Job vacancy chains in metropolitan labor markets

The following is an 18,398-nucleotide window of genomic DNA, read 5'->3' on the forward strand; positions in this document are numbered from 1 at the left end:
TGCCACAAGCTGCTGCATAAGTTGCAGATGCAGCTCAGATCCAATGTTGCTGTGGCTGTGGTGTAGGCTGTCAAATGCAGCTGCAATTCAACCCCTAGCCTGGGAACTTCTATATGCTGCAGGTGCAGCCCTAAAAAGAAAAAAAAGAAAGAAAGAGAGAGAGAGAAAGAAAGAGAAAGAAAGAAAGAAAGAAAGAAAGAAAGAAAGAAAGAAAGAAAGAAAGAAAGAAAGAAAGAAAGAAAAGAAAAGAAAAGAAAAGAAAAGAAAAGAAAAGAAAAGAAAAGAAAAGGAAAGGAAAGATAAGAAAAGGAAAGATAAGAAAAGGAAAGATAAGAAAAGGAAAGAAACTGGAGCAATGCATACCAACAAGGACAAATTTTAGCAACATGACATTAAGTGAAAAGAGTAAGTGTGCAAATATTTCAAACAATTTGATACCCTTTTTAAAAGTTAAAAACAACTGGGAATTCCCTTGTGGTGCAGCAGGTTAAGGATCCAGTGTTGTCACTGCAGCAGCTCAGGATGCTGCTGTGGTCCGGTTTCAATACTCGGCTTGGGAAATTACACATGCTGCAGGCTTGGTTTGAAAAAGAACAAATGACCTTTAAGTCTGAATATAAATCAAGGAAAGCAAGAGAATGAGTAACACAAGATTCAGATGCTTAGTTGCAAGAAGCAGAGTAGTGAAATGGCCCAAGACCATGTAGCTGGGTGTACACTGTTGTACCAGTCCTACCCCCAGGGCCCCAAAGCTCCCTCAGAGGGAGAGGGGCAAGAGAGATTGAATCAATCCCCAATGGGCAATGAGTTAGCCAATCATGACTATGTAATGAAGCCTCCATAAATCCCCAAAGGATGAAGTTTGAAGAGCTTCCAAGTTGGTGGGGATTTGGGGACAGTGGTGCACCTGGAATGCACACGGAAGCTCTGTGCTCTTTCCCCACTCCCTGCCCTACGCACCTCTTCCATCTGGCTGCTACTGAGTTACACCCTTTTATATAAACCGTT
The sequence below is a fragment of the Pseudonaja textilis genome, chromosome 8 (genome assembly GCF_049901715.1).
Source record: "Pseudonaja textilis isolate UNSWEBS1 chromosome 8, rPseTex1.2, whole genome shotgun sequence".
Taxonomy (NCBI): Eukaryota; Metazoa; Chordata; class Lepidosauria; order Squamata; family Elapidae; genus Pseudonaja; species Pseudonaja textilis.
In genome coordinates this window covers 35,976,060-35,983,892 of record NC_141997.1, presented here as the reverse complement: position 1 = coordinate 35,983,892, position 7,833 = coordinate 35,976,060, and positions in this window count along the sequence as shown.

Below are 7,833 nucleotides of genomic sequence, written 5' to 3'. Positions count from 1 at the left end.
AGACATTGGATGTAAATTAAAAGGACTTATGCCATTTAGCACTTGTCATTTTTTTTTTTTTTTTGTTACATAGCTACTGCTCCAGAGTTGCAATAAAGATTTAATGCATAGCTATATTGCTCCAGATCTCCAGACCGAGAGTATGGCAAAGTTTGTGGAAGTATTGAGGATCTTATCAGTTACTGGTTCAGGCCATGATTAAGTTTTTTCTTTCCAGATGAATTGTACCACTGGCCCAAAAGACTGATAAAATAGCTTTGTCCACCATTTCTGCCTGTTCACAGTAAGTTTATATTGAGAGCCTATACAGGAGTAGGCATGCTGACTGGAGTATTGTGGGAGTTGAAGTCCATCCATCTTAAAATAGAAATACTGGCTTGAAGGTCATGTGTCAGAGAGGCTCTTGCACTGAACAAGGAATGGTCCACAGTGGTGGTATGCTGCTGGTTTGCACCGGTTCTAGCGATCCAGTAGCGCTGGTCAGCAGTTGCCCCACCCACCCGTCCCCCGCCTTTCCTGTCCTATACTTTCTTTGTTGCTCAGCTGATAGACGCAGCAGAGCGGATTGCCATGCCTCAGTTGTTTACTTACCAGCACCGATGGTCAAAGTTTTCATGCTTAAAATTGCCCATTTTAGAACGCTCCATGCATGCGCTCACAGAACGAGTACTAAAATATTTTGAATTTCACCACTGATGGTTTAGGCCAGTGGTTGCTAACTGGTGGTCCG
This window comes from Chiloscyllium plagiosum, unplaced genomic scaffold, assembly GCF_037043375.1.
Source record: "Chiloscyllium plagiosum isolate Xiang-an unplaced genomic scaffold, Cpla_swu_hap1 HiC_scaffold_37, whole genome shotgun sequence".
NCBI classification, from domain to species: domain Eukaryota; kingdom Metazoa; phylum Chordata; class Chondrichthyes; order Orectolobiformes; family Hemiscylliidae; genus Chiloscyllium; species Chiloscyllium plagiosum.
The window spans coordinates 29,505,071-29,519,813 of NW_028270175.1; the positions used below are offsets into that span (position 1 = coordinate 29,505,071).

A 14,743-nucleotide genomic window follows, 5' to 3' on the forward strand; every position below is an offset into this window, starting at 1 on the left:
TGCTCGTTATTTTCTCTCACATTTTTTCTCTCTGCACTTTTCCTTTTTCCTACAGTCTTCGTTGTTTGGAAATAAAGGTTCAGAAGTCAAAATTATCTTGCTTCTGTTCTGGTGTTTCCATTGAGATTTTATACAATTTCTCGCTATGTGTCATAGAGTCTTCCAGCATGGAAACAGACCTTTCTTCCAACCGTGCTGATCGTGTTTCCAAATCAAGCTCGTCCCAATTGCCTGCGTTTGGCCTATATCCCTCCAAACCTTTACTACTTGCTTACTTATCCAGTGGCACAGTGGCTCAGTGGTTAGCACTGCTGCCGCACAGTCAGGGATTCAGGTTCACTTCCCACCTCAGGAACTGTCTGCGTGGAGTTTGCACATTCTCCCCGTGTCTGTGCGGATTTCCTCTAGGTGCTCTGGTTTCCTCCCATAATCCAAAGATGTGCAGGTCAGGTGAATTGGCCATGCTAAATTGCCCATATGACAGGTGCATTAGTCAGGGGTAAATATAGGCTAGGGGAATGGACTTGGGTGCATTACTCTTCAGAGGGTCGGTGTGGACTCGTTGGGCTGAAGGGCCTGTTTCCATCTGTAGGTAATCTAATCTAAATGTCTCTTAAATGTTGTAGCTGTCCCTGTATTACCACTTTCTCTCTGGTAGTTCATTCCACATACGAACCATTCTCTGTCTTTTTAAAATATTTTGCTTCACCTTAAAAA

Metropolitan Labor markets are characterized by gross flows, much larger than the traditional net measures of employment change might suggest. Standard impact analyses of employment change tend to either ignore these flows or treat them as a matter of 'job churning'. But in a metropolitan area experiencing involuntary unemployment and underemployment, these flows may offer real opportunities for individuals to improve their employment positions. Such improvement occurs along 'job chains' in which a new vacancy opens a sequence of job changes allowing workers to move closer to their full employment wage. Not all chains are of the same length, nor does every chain produce the same welfare gain. This paper presents a model of job chaims which addresses chain length, welfare gains and distributional effects. The application of the model is illustrated using a hypothetical case of a new manufacturing firm in the Chicago metropolitan area. The job chains approach to estimating multiplier, efficiency and distributional effects associated with the firm, is compared with conventional impact analysis estimates. The conclusions discuss the implications of these estimates for the evaluation of local economic development projects.
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